Published 24 Jan 2024

Plain Film (X-Ray) and AI Reporting



At RSNA 2023, Divya Gupta, Chief Growth Officer at speaks with Dr. Nina Kottler, Associate CMO for Clinical AI and VP of Clinical Operations at Radiology Partners. The discussion covers the impact of artificial intelligence (AI) in radiology, particularly in plain imaging. Dr. Kottler describes the transformative role of AI in radiology's digital journey, from film-based to digital radiography, and its integration with Picture Archiving and Communication Systems (PACS). 
Main Synopsis of Discussion: The talk revolves around AI's impact on the precision and efficiency of X-ray interpretation, a staple in radiology. Dr. Kottler explores the gradual clinical adoption of AI, focusing on deep learning and convolutional neural networks (CNNs), and the challenges in integrating AI into existing workflows, establishing business models, and demonstrating clinical benefits. She also addresses the diverse applications of AI tools like computer-aided detection (CADe) and diagnosis (CADx), and their effectiveness in screenings and diagnostic accuracy. 
Key Points:  
  • The Critical Role of AI in Managing High-Volume X-ray Workloads: Dr. Kottler emphasizes the importance of AI in addressing the growing volume of X-ray exams, which form a significant portion of radiological work. With the rate of imaging growing faster than the number of radiologists, AI's ability to enhance efficiency and manage high volumes is crucial. AI not only aids in handling the sheer quantity of X-rays but also helps general radiologists reach the proficiency level of subspecialists, especially as traditional expertise in X-ray interpretation diminishes over time. 
  • Challenges and Barriers to AI Integration in Radiology: The conversation highlighted several hurdles in fully integrating AI into radiological practices. These include the need for more streamlined and "plug-and-play" AI tools, the importance of AI in aiding reporting efficiency (beyond just identifying findings), and the necessity of seamless integration into existing workflows. Dr. Kottler points out that the success of AI tools depends not only on their algorithmic accuracy but also on their engineering quality, which ensures timely data processing and results delivery.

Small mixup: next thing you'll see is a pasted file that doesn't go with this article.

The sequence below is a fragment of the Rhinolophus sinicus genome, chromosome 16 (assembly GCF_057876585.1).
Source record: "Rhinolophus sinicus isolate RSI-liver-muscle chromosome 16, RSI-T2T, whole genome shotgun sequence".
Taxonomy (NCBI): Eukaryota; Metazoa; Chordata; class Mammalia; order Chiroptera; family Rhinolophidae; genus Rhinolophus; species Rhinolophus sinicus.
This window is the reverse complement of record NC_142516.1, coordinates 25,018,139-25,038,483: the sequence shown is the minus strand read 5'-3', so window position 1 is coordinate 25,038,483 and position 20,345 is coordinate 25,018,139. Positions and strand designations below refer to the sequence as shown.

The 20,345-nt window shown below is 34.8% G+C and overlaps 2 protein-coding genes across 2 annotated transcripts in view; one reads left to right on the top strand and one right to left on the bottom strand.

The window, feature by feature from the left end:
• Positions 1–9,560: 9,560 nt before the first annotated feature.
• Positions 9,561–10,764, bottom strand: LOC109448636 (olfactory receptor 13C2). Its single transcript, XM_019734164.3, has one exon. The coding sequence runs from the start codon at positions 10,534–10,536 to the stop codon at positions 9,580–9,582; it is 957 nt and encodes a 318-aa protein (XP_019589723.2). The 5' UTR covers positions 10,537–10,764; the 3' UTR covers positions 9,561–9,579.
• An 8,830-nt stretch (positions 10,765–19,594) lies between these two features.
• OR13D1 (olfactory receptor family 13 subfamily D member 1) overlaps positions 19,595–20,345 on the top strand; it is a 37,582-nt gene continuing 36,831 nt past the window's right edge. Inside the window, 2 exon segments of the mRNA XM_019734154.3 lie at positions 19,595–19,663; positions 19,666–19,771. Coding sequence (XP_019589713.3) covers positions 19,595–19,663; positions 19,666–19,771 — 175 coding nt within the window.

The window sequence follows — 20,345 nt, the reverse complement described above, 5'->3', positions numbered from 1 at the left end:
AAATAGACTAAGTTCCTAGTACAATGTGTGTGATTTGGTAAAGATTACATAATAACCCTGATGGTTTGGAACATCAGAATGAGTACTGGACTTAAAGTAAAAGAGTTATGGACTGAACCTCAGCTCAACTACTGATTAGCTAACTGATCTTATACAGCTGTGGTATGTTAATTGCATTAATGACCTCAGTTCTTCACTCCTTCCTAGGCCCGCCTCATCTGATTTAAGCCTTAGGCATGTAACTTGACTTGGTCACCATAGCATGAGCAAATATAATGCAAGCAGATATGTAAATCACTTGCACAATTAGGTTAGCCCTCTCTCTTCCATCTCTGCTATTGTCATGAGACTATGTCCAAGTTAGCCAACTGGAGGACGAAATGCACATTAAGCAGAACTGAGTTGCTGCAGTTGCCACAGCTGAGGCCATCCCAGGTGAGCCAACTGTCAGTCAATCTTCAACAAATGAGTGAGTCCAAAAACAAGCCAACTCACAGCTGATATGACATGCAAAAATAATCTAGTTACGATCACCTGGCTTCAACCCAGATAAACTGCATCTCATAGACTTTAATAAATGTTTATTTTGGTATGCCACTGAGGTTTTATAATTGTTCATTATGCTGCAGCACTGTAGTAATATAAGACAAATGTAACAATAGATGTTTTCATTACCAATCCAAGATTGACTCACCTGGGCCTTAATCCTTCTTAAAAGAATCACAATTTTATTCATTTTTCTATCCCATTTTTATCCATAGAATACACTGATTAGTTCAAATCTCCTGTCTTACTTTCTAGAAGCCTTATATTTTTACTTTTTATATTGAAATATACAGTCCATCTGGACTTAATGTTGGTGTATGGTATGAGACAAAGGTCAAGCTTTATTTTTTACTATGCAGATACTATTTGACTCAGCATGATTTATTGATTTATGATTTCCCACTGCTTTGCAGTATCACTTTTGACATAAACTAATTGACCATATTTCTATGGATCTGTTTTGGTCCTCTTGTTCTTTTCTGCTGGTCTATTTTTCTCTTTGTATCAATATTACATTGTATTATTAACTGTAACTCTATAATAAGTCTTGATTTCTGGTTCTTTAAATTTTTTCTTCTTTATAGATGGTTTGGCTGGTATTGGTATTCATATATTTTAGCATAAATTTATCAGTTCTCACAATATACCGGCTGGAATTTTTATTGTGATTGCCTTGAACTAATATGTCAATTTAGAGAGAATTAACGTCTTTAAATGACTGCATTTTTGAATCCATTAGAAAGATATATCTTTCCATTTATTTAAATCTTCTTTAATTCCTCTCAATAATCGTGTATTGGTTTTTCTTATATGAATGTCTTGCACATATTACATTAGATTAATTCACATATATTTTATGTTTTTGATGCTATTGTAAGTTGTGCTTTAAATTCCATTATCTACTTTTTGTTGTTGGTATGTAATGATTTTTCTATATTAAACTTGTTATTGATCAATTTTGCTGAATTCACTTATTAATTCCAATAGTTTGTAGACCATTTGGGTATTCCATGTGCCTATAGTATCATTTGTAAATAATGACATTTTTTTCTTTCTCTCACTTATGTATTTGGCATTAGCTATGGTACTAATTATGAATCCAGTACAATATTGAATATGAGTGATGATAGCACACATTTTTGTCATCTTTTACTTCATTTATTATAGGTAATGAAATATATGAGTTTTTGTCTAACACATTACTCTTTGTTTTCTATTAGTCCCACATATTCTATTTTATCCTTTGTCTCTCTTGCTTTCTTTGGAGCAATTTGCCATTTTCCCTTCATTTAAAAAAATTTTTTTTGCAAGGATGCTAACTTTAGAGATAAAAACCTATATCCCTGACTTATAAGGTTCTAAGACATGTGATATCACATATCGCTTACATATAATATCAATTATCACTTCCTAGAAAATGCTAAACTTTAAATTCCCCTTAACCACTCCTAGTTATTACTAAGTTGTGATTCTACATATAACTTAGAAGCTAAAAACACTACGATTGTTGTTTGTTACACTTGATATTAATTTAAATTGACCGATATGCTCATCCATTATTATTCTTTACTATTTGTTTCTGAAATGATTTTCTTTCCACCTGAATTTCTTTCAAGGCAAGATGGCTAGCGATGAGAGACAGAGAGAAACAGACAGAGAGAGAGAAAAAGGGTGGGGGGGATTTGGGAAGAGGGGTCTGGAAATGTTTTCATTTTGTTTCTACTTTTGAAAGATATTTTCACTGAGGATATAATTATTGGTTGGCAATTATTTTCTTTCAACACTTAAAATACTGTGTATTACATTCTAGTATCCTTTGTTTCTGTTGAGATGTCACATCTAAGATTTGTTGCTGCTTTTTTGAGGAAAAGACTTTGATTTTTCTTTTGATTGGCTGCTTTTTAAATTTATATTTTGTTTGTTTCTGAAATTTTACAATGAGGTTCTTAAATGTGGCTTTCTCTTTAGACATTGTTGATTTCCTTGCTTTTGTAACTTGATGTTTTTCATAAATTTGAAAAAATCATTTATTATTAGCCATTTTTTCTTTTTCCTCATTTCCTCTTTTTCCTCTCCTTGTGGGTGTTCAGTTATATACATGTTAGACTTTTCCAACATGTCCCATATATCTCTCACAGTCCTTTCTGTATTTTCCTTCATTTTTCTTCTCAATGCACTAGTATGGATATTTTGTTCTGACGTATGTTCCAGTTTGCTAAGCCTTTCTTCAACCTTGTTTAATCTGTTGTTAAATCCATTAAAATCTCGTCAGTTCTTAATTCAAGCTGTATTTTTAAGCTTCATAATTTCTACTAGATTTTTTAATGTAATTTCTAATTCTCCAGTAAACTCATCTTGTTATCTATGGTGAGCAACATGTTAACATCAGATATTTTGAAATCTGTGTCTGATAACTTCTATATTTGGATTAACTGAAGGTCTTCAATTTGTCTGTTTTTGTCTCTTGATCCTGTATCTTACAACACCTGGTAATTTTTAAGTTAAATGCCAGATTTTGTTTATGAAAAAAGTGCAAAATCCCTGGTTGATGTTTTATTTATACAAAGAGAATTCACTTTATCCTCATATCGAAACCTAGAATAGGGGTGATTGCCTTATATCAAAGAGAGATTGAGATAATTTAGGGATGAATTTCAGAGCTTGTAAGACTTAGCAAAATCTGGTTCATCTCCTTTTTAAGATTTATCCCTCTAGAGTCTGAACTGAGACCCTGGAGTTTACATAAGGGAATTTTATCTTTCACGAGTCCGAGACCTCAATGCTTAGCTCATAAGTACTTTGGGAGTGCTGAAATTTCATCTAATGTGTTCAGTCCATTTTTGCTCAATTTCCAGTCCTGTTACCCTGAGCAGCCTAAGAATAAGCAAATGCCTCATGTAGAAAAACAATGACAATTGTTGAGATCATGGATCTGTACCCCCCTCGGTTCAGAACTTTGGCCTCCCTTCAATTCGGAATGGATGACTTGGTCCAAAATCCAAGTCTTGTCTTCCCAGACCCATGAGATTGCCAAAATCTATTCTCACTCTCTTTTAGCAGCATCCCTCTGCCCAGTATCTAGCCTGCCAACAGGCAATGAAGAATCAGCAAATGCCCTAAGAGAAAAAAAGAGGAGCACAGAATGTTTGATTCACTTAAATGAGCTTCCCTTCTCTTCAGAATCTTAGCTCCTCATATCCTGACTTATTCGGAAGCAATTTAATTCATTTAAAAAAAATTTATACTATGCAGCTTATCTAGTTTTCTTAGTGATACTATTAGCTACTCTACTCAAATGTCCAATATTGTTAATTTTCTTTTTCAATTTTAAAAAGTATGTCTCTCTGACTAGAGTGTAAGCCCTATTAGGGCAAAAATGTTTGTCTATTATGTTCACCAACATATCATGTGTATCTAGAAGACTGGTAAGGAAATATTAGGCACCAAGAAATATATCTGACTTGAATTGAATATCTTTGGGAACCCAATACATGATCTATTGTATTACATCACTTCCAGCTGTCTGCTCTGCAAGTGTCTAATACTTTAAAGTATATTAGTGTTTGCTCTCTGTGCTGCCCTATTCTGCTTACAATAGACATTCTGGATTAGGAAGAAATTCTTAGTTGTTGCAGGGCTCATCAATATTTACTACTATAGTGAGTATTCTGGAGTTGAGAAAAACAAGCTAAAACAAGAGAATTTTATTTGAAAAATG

• Future Directions and Collaboration in Radiology AI: Looking towards the future, Dr. Kottler advocates for a strong partnership between clinicians and AI tool developers. This collaboration is essential to guide the development of AI in a direction that genuinely supports and enhances clinical practice. Despite the hype around foundational models and generative AI, she stresses the irreplaceable value of human-AI collaboration, envisioning a future where technology and clinicians work together more effectively than either could alone. 
Conclusion: The session concludes with a hopeful view of AI's role in enhancing X-ray diagnostic capabilities. Dr. Kottler anticipates a future where integrated diagnostic services, combining data from radiology, pathology, and genomics, redefine the radiologist's role in patient care. She highlights ongoing challenges such as data quality, image labeling, and ethical concerns in AI healthcare applications. 

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